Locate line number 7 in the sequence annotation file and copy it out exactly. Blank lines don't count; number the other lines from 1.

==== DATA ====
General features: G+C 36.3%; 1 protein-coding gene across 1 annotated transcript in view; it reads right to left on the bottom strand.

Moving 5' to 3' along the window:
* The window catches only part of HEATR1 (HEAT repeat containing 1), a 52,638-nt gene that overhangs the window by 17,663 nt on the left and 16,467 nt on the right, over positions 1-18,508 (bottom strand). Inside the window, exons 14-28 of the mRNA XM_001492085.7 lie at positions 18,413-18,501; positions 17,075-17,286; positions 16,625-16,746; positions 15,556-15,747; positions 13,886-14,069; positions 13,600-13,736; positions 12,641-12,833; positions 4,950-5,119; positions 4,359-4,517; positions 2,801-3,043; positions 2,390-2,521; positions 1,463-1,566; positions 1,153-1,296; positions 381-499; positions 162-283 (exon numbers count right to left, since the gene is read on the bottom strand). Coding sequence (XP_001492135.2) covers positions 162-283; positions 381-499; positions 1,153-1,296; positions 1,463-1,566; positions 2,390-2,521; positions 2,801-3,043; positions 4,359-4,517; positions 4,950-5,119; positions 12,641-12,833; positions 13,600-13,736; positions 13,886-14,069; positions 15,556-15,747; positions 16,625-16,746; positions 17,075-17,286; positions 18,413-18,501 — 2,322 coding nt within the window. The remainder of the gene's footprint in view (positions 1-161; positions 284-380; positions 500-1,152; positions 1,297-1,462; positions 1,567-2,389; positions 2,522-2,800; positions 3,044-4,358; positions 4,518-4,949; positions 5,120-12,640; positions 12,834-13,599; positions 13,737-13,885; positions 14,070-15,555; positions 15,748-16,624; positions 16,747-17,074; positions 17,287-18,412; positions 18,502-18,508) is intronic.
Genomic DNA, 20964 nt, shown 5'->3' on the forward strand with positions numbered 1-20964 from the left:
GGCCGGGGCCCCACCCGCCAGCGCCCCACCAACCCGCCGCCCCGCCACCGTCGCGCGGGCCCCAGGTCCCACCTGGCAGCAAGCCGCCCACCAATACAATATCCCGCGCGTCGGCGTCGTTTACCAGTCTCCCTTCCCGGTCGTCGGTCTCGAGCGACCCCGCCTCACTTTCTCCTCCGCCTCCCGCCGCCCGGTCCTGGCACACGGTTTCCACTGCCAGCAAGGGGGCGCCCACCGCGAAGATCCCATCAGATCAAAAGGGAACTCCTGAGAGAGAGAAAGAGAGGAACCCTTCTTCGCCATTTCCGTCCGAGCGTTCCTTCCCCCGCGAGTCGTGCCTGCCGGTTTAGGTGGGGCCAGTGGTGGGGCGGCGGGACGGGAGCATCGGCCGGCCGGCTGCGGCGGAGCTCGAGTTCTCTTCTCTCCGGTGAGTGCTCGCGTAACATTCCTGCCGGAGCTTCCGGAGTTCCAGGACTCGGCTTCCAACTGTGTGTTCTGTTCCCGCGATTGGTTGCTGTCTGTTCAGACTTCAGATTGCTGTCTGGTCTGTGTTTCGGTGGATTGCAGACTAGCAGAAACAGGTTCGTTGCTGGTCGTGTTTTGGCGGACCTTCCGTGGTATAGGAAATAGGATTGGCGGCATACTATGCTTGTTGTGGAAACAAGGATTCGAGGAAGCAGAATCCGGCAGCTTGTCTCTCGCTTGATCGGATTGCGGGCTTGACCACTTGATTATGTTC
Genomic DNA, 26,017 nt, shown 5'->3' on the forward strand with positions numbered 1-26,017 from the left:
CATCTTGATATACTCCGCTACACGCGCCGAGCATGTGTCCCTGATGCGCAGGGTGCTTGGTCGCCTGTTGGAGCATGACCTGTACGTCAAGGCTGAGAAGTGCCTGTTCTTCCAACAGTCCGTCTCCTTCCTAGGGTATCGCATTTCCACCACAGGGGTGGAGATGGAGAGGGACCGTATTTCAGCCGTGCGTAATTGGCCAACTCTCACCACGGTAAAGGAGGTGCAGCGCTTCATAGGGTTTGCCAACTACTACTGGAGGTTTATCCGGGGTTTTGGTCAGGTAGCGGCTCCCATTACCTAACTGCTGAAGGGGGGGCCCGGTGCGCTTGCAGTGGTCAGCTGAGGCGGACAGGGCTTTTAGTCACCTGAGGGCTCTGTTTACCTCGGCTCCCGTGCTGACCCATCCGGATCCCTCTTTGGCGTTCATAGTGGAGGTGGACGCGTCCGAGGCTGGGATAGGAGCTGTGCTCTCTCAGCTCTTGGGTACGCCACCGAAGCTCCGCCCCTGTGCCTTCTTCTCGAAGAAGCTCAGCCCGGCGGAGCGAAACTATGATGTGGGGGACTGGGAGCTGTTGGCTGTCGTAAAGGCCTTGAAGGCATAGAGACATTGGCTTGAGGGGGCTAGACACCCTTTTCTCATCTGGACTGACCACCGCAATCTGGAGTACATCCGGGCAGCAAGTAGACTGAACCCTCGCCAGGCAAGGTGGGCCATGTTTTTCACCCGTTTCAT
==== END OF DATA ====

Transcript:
CATCTTGATATACTCCGCTACACGCGCCGAGCATGTGTCCCTGATGCGCAGGGTGCTTGGTCGCCTGTTGGAGCATGACCTGTACGTCAAGGCTGAGAAGTGCCTGTTCTTCCAACAGTCCGTCTCCTTCCTAGGGTATCGCATTTCCACCACAGGGGTGGAGATGGAGAGGGACCGTATTTCAGCCGTGCGTAATTGGCCAACTCTCACCACGGTAAAGGAGGTGCAGCGCTTCATAGGGTTTGCCAACTACTACTGGAGGTTTATCCGGGGTTTTGGTCAGGTAGCGGCTCCCATTACCTAACTGCTGAAGGGGGGGCCCGGTGCGCTTGCAGTGGTCAGCTGAGGCGGACAGGGCTTTTAGTCACCTGAGGGCTCTGTTTACCTCGGCTCCCGTGCTGACCCATCCGGATCCCTCTTTGGCGTTCATAGTGGAGGTGGACGCGTCCGAGGCTGGGATAGGAGCTGTGCTCTCTCAGCTCTTGGGTACGCCACCGAAGCTCCGCCCCTGTGCCTTCTTCTCGAAGAAGCTCAGCCCGGCGGAGCGAAACTATGATGTGGGGGACTGGGAGCTGTTGGCTGTCGTAAAGGCCTTGAAGGCATAGAGACATTGGCTTGAGGGGGCTAGACACCCTTTTCTCATCTGGACTGACCACCGCAATCTGGAGTACATCCGGGCAGCAAGTAGACTGAACCCTCGCCAGGCAAGGTGGGCCATGTTTTTCACCCGTTTCAT